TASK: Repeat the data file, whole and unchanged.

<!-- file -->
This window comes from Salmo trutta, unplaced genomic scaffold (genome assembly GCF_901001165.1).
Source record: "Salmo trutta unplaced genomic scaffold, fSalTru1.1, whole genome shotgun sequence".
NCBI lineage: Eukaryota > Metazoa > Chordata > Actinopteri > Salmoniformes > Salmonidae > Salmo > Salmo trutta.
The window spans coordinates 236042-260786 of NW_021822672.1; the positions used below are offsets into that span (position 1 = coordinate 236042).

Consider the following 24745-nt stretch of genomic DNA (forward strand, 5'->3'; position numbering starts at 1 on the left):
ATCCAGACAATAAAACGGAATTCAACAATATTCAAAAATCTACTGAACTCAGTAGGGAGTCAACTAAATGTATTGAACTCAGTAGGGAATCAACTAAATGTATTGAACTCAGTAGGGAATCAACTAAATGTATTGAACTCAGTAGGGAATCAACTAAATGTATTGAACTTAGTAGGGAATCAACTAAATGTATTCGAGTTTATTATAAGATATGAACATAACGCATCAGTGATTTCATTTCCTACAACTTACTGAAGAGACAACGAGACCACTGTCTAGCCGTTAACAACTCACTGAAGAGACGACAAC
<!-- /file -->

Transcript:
This window comes from Salmo trutta, unplaced genomic scaffold (genome assembly GCF_901001165.1).
Source record: "Salmo trutta unplaced genomic scaffold, fSalTru1.1, whole genome shotgun sequence".
NCBI lineage: Eukaryota > Metazoa > Chordata > Actinopteri > Salmoniformes > Salmonidae > Salmo > Salmo trutta.
The window spans coordinates 236042-260786 of NW_021822672.1; the positions used below are offsets into that span (position 1 = coordinate 236042).

Consider the following 24745-nt stretch of genomic DNA (forward strand, 5'->3'; position numbering starts at 1 on the left):
ATCCAGACAATAAAACGGAATTCAACAATATTCAAAAATCTACTGAACTCAGTAGGGAGTCAACTAAATGTATTGAACTCAGTAGGGAATCAACTAAATGTATTGAACTCAGTAGGGAATCAACTAAATGTATTGAACTCAGTAGGGAATCAACTAAATGTATTGAACTTAGTAGGGAATCAACTAAATGTATTCGAGTTTATTATAAGATATGAACATAACGCATCAGTGATTTCATTTCCTACAACTTACTGAAGAGACAACGAGACCACTGTCTAGCCGTTAACAACTCACTGAAGAGACGACAAC